1. As per the 1987 DP (1987 DP HCMTR map and descpn),  the High Capacity Mass Transit Route was proposed as a rail based system, with access-control. The Traffic and Transportation Study for Pune City done by IIT Powai in 2011 also continued with the assumption of a monorail on this route. As per proposal number FP/MH/ROAD/9500/2015, the PMC has requested permission from the Forest Dept to acquire 7.1805 hectares of which 55,000 sq m of Reserved Forest Land lie in Bhamburda to build the HCMTR through Survey nos. 53, 93 and 94. In Form A submitted by the PMC (1112312461210SBHEXforestshortnarration), it is stated that the High Capacity Mass Transit Route (HCMTR) was proposed as an “idea of sustainable transport”, having “recognised the dangers of increased motorisation” and that  “The alignment has been designed accordingly to suit the operation of the rail-based system”. However, in the Budget 2017-18 speech by the Pune Municipal Commissioner, the HCMTR has been proposed as 6 lane road with 2 lanes for BRTS and 4 for vehicles (page 21 2017_18_Budget_Speech_of_Municipal_Commissioner). Further, the alignment of the HCMTR was done to bypass the city, as it was in 1987; Pune has grown since then but the route has remained the same, in the centre of the city now. The very objective and route of HCMTR as proposed under the 1987 DP and submitted to the Forest Department in 2015 now stand invalidated – hence we submit to you that the HCMTR project should be scrapped.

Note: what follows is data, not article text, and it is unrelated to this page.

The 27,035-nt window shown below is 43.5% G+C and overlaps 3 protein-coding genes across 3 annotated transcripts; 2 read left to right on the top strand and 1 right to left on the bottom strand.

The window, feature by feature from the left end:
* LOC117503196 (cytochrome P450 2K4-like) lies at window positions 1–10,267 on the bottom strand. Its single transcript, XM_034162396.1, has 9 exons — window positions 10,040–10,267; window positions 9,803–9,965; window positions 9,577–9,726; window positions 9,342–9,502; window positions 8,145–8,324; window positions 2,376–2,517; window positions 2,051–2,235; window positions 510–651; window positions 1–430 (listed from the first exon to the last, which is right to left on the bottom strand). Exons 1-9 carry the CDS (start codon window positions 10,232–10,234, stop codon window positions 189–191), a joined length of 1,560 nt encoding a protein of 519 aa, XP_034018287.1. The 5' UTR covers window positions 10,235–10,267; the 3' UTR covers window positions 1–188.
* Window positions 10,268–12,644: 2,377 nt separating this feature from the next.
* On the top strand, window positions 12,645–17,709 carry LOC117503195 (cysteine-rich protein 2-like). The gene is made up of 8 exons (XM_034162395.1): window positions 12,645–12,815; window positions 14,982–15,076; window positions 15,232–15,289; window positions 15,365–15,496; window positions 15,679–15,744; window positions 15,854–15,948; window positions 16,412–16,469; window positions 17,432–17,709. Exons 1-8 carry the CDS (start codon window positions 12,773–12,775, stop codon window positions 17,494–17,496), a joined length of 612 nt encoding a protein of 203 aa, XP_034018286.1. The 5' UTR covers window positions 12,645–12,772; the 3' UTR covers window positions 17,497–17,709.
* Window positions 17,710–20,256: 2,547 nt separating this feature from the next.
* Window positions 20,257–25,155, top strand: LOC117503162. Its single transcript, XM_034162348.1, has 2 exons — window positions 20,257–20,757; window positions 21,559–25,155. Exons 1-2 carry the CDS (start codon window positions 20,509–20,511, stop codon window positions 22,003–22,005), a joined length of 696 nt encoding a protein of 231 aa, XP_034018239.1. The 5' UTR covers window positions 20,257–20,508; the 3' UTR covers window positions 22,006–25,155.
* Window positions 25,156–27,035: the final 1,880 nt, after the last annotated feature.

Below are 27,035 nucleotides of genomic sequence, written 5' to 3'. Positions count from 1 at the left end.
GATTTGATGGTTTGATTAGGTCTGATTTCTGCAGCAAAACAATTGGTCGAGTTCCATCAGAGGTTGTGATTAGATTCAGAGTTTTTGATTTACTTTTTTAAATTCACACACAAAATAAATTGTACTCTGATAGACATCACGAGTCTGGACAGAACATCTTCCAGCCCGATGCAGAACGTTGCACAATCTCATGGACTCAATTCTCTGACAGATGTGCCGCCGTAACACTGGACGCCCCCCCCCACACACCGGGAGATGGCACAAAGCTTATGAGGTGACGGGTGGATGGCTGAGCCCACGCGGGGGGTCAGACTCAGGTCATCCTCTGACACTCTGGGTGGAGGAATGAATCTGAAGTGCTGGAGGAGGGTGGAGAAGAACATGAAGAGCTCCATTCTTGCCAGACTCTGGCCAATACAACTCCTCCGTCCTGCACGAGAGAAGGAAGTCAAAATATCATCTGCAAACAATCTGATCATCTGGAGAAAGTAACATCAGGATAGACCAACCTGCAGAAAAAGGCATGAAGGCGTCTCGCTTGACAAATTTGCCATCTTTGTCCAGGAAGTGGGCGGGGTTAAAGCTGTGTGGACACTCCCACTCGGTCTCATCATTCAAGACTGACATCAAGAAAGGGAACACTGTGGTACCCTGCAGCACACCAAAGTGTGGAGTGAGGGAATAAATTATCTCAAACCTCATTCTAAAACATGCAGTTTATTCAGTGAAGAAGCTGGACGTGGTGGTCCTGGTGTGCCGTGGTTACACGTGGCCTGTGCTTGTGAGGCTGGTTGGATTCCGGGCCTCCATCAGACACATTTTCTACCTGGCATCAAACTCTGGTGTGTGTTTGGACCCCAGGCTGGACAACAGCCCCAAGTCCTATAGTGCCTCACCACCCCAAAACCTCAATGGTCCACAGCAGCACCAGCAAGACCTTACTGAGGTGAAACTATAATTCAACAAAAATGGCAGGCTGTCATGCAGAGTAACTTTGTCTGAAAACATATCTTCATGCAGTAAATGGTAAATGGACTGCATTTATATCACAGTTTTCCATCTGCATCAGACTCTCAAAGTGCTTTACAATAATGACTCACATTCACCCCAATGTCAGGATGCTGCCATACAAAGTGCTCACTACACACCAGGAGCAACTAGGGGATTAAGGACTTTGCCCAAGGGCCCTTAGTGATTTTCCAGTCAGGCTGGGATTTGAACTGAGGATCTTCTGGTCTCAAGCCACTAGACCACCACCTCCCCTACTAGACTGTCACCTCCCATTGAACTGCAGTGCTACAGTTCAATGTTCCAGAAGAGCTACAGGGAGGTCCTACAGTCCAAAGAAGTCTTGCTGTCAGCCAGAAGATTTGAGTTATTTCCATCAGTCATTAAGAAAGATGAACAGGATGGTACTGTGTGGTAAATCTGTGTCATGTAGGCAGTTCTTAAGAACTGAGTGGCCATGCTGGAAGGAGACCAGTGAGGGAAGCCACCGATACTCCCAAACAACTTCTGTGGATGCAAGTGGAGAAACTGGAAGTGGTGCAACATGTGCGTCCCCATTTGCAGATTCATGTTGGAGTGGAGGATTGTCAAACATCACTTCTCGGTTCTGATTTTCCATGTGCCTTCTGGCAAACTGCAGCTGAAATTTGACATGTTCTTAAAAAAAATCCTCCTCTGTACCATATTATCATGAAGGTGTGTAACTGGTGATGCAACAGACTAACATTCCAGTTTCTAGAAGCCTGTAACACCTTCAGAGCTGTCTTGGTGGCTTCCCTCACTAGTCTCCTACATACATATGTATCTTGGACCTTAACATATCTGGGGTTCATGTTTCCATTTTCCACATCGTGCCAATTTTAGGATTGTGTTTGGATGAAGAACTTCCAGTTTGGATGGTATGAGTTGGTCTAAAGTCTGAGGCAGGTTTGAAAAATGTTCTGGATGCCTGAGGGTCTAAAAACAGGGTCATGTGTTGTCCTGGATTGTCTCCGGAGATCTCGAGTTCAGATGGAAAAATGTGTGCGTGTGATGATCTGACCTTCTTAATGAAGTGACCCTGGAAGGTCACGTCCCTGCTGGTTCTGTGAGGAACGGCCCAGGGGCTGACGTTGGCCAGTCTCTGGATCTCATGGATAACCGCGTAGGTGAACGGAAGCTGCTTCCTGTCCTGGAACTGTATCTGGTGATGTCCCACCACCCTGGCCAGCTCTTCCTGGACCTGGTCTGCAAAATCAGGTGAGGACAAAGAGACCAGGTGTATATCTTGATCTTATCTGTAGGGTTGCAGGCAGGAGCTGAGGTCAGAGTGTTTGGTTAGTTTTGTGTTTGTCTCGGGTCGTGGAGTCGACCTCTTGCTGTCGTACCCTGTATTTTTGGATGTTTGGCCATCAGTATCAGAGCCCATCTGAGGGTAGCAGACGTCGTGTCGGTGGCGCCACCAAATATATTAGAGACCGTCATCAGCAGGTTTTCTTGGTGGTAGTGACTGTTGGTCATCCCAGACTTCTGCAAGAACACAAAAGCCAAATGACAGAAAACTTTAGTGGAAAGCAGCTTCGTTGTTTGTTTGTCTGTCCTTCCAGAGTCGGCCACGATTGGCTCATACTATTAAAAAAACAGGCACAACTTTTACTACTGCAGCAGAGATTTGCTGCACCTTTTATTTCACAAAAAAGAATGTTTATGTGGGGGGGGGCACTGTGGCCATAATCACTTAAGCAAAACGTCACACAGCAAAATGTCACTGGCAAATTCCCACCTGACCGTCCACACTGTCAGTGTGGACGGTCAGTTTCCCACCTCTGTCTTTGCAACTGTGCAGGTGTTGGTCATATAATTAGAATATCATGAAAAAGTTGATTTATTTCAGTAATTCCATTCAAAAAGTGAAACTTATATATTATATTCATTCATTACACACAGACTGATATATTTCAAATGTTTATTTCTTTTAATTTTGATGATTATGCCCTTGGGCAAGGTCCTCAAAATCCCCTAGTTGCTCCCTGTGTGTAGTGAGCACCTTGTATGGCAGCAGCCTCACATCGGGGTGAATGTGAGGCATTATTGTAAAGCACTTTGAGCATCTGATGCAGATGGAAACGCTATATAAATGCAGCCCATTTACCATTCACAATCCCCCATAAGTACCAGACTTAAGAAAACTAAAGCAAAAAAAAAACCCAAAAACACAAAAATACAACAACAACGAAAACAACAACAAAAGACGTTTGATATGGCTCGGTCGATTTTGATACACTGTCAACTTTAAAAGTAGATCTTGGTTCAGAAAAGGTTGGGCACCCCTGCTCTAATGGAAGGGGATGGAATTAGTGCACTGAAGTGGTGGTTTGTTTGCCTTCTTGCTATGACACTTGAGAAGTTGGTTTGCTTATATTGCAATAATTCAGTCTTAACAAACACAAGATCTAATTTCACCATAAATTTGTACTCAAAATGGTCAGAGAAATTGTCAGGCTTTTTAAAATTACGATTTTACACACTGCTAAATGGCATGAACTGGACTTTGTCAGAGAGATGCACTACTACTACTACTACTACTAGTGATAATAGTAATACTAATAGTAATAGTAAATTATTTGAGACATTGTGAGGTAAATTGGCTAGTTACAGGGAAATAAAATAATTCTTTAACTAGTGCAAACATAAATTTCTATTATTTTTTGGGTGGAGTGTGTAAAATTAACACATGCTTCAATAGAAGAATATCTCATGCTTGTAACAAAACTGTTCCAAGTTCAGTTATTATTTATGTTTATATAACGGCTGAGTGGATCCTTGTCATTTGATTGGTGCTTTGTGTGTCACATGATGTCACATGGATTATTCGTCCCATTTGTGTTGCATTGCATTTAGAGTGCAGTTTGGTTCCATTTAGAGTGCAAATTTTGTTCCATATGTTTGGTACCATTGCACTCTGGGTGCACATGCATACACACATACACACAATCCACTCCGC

2. In the current DP, there are two roads – HCMTR and Bal-Bharati Paud Phata Road – shown on forest land in Bhamburda – both exit on Paud Road, where the Metro route will cross from Vanaz in Phase II. There is also a tunnel proposed from Kothrud to Pashan passing through the Vetal Tekdiin the DP. What justification does PMC have for so many projects at one point i.e. Law College Tekdi/Vetal Tekdi? PMC must provide a Cumulative Impact Assessment of all these projects together on the traffic flow, emissions, loss of green cover, long term cost- benefit analysis